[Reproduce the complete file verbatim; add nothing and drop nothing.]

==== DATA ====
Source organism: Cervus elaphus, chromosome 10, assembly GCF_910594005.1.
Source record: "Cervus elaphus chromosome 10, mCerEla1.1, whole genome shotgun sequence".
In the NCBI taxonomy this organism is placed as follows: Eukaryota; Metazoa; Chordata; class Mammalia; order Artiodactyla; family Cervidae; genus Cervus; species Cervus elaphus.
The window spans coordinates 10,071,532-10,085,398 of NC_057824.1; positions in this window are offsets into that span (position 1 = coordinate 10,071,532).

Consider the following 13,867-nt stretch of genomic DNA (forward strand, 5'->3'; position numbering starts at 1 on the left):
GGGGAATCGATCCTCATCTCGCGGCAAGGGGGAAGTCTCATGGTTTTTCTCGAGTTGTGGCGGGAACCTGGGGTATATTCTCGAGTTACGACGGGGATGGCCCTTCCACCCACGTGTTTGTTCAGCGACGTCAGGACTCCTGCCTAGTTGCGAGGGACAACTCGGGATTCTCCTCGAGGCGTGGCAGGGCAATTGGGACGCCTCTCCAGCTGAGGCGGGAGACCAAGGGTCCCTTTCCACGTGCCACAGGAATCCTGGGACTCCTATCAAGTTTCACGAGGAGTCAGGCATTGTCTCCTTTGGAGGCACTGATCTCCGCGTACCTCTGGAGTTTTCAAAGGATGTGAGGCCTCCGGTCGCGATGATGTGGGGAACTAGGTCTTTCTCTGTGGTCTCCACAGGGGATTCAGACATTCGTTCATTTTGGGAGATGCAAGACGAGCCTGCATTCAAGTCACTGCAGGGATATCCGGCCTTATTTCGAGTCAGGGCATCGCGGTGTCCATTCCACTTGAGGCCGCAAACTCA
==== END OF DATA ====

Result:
Source organism: Cervus elaphus, chromosome 10, assembly GCF_910594005.1.
Source record: "Cervus elaphus chromosome 10, mCerEla1.1, whole genome shotgun sequence".
In the NCBI taxonomy this organism is placed as follows: Eukaryota; Metazoa; Chordata; class Mammalia; order Artiodactyla; family Cervidae; genus Cervus; species Cervus elaphus.
The window spans coordinates 10,071,532-10,085,398 of NC_057824.1; positions in this window are offsets into that span (position 1 = coordinate 10,071,532).

Consider the following 13,867-nt stretch of genomic DNA (forward strand, 5'->3'; position numbering starts at 1 on the left):
GGGGAATCGATCCTCATCTCGCGGCAAGGGGGAAGTCTCATGGTTTTTCTCGAGTTGTGGCGGGAACCTGGGGTATATTCTCGAGTTACGACGGGGATGGCCCTTCCACCCACGTGTTTGTTCAGCGACGTCAGGACTCCTGCCTAGTTGCGAGGGACAACTCGGGATTCTCCTCGAGGCGTGGCAGGGCAATTGGGACGCCTCTCCAGCTGAGGCGGGAGACCAAGGGTCCCTTTCCACGTGCCACAGGAATCCTGGGACTCCTATCAAGTTTCACGAGGAGTCAGGCATTGTCTCCTTTGGAGGCACTGATCTCCGCGTACCTCTGGAGTTTTCAAAGGATGTGAGGCCTCCGGTCGCGATGATGTGGGGAACTAGGTCTTTCTCTGTGGTCTCCACAGGGGATTCAGACATTCGTTCATTTTGGGAGATGCAAGACGAGCCTGCATTCAAGTCACTGCAGGGATATCCGGCCTTATTTCGAGTCAGGGCATCGCGGTGTCCATTCCACTTGAGGCCGCAAACTCA